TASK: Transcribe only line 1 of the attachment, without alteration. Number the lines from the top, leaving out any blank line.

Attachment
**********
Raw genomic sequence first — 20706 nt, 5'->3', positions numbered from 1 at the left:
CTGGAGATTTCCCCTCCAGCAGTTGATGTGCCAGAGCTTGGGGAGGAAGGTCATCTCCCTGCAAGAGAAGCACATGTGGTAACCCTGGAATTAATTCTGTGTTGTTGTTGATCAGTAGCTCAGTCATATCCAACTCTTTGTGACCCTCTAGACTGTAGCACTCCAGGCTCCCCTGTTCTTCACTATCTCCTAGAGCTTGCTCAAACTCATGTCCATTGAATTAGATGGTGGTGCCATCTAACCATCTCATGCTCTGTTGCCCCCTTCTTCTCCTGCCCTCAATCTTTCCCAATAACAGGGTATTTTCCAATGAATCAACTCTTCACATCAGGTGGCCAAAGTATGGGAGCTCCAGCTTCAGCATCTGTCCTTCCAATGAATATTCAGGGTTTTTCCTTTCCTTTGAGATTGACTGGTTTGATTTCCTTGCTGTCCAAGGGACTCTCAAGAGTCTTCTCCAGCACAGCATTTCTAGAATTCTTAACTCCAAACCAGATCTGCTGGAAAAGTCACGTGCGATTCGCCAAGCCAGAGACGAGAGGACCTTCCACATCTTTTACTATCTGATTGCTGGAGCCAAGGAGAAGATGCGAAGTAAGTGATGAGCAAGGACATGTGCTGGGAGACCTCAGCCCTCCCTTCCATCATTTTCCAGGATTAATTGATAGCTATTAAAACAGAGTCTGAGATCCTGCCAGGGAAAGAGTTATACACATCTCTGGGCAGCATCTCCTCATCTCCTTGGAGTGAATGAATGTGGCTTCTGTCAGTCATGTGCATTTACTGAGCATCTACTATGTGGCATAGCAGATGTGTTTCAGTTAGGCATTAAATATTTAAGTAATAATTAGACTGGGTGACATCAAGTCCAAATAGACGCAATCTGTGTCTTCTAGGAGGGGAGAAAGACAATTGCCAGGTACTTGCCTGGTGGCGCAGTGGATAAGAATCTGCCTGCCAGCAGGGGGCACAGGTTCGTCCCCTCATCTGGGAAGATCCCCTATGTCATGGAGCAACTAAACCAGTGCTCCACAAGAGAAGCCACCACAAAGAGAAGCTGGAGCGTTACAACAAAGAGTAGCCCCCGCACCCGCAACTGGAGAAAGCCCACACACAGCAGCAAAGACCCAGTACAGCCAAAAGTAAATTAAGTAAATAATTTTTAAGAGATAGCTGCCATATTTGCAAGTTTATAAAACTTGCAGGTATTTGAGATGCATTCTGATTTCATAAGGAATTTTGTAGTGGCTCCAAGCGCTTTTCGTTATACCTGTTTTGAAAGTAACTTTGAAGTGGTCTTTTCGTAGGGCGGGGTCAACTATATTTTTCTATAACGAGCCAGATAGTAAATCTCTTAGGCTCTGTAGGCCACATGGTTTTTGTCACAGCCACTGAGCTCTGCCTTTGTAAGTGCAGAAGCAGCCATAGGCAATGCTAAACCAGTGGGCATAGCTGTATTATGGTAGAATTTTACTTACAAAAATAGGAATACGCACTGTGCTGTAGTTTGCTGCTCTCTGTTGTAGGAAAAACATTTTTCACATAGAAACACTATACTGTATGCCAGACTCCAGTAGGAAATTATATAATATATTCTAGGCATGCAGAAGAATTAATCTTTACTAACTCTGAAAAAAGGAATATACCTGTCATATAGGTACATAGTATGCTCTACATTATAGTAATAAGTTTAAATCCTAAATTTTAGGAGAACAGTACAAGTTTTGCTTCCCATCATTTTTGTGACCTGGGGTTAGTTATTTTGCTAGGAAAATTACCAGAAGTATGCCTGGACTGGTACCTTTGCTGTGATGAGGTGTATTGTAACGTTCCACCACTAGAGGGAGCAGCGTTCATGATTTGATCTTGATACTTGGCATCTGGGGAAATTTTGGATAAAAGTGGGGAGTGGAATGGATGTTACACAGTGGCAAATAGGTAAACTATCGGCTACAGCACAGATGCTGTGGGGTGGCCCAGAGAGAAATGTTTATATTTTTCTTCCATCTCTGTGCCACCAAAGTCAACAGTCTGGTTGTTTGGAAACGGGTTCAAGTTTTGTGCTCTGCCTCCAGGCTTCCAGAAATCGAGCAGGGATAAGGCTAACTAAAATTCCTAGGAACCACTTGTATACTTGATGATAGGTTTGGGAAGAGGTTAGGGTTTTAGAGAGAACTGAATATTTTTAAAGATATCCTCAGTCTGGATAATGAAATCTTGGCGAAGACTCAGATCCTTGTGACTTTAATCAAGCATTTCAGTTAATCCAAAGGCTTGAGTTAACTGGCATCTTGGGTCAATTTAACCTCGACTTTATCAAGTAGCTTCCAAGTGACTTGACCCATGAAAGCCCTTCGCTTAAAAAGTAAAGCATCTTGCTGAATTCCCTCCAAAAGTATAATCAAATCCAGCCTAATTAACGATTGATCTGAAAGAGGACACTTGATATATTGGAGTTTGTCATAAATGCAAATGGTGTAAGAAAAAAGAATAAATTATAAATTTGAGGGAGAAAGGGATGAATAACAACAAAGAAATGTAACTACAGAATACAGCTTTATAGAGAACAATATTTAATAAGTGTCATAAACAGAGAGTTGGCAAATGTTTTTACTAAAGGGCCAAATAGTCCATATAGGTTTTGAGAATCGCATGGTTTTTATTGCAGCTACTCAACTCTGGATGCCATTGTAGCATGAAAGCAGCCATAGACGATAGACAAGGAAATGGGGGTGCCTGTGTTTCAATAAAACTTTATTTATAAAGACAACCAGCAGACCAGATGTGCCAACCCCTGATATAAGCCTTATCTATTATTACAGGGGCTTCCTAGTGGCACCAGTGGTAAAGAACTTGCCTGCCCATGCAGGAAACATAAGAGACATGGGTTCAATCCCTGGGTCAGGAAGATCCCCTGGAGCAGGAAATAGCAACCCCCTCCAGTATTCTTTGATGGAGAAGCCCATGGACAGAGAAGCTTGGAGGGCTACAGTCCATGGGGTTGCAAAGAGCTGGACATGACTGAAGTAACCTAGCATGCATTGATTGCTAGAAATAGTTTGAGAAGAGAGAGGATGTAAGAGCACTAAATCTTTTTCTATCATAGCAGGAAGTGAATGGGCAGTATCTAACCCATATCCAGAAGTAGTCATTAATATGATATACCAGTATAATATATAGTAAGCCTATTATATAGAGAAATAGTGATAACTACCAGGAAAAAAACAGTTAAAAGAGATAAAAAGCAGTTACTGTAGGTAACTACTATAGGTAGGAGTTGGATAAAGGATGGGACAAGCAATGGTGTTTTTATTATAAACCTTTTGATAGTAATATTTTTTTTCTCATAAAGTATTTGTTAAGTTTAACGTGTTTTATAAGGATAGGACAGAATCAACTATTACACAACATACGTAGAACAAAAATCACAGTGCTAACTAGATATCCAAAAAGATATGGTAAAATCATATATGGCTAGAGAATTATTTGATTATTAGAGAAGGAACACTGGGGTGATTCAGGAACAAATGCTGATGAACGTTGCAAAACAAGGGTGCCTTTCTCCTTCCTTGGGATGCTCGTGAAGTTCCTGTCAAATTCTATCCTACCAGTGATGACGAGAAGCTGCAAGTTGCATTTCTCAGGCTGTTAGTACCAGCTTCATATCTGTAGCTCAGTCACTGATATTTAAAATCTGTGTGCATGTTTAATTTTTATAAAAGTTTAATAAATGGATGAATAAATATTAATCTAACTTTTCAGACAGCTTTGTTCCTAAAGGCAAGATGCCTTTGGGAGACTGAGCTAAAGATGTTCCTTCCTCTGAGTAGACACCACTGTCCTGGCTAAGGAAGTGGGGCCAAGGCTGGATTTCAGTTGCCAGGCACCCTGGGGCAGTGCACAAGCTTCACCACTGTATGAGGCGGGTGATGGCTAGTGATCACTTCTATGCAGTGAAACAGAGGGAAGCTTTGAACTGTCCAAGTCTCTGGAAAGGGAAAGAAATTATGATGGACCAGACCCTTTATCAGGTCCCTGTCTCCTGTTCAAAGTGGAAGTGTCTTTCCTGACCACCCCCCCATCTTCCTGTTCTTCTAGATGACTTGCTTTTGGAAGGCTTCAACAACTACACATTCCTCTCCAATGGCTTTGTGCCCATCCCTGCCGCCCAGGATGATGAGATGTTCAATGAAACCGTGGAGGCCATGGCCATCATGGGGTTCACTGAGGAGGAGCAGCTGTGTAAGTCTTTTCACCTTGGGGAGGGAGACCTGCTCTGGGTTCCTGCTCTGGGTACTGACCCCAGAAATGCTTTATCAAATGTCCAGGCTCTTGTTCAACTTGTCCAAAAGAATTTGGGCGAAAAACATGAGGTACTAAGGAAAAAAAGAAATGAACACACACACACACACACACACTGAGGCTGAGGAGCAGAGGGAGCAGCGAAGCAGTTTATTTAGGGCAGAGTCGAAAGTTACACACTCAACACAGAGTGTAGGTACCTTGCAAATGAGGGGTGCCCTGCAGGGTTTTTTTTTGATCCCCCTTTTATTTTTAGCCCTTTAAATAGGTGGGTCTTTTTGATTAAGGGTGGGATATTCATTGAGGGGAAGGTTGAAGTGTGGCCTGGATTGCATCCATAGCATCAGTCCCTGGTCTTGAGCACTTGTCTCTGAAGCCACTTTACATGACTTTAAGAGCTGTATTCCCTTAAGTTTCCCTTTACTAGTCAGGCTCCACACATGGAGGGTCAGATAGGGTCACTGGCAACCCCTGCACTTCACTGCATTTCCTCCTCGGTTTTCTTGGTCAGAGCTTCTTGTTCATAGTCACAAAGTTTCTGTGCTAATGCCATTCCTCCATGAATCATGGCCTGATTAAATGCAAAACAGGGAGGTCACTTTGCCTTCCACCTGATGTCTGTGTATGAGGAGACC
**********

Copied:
Raw genomic sequence first — 20706 nt, 5'->3', positions numbered from 1 at the left: